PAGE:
Bodil Elmhagen

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Abstract

Ecosystem restoration with teeth: What role for predators?

Recent advances highlight the potential for predators to restore ecosystems and confer resilience against globally threatening processes, including climate change and biological invasions. However, releasing the ecological benefits of predators entails significant challenges. Here, we discuss the economic, environmental and social considerations affecting predator-driven ecological restoration programmes, and suggest approaches for reducing the undesirable impacts of predators. Because the roles of predators are context dependent, we argue for increased emphasis on predator functionality in ecosystems and less on the identities and origins of species and genotypes. We emphasise that insufficient attention is currently given to the importance of variation in the social structures and behaviours of predators in influencing the dynamics of trophic interactions. Lastly, we outline experiments specifically designed to clarify the ecological roles of predators and their potential utility in ecosystem restoration.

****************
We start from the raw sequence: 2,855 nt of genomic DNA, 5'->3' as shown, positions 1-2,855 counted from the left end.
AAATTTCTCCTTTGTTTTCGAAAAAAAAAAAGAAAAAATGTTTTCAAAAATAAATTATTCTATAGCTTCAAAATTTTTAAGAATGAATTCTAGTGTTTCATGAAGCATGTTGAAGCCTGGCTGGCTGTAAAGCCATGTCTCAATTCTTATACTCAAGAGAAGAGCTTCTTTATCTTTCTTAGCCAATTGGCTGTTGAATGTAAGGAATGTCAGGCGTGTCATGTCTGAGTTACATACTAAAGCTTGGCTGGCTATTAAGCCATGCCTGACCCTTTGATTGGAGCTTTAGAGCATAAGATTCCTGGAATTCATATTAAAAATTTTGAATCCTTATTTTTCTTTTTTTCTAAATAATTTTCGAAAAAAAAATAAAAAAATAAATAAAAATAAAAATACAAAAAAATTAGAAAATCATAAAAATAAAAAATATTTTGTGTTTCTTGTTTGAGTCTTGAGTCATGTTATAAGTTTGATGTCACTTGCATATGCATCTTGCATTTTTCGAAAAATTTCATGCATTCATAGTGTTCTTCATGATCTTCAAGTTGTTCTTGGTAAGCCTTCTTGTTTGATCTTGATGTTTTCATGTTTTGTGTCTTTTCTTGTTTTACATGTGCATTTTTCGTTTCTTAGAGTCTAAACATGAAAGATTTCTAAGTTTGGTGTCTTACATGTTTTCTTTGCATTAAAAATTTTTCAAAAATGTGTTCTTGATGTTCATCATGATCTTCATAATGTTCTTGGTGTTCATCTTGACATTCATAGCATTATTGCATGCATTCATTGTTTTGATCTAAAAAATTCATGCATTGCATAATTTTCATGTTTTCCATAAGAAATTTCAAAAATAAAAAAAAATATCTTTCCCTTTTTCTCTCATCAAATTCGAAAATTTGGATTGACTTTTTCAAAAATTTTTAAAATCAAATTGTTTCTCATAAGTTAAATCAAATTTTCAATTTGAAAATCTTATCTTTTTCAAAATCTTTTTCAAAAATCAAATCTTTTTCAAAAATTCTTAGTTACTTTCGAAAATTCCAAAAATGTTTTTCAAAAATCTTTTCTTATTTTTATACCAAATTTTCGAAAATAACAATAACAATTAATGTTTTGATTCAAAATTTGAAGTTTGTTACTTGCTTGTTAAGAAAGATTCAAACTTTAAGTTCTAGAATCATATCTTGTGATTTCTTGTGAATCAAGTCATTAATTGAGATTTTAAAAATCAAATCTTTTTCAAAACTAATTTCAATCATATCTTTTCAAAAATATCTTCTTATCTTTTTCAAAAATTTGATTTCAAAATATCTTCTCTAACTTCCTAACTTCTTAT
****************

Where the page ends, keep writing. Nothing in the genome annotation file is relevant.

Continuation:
Reference
Ritchie EG, Elmhagen B, Glen AS, Letnic M, Ludwig G, McDonald RA. 2012. Ecosystem restoration with teeth: What role for predators? Trends in Ecology and Evolution 27: 265-271.

 
   

 

 

Can a predator like the dingo help restore the Australian ecosystem, by upholding the ecological function of an extinct top predator like the Thylacine?
Picture: Thylacine (Tasmanian wolf or tiger) at the Zoological museum, St Petersburg